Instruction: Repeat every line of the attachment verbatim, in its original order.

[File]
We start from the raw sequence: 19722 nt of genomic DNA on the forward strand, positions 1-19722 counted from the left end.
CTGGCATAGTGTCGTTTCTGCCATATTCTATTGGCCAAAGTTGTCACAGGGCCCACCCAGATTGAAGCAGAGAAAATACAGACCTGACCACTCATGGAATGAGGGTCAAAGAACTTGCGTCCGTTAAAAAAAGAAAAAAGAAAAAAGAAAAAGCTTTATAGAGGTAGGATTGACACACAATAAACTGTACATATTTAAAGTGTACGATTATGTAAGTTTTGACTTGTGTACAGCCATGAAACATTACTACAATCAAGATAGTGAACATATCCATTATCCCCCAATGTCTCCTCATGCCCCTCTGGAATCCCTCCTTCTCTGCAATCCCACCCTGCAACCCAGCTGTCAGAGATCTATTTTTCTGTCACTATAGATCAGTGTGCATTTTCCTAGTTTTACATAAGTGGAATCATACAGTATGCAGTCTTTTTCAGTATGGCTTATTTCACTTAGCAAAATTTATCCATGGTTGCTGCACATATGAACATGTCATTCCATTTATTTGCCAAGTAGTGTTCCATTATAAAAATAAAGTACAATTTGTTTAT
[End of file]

We start from the raw sequence: 19722 nt of genomic DNA on the forward strand, positions 1-19722 counted from the left end.
CTGGCATAGTGTCGTTTCTGCCATATTCTATTGGCCAAAGTTGTCACAGGGCCCACCCAGATTGAAGCAGAGAAAATACAGACCTGACCACTCATGGAATGAGGGTCAAAGAACTTGCGTCCGTTAAAAAAAGAAAAAAGAAAAAAGAAAAAGCTTTATAGAGGTAGGATTGACACACAATAAACTGTACATATTTAAAGTGTACGATTATGTAAGTTTTGACTTGTGTACAGCCATGAAACATTACTACAATCAAGATAGTGAACATATCCATTATCCCCCAATGTCTCCTCATGCCCCTCTGGAATCCCTCCTTCTCTGCAATCCCACCCTGCAACCCAGCTGTCAGAGATCTATTTTTCTGTCACTATAGATCAGTGTGCATTTTCCTAGTTTTACATAAGTGGAATCATACAGTATGCAGTCTTTTTCAGTATGGCTTATTTCACTTAGCAAAATTTATCCATGGTTGCTGCACATATGAACATGTCATTCCATTTATTTGCCAAGTAGTGTTCCATTATAAAAATAAAGTACAATTTGTTTAT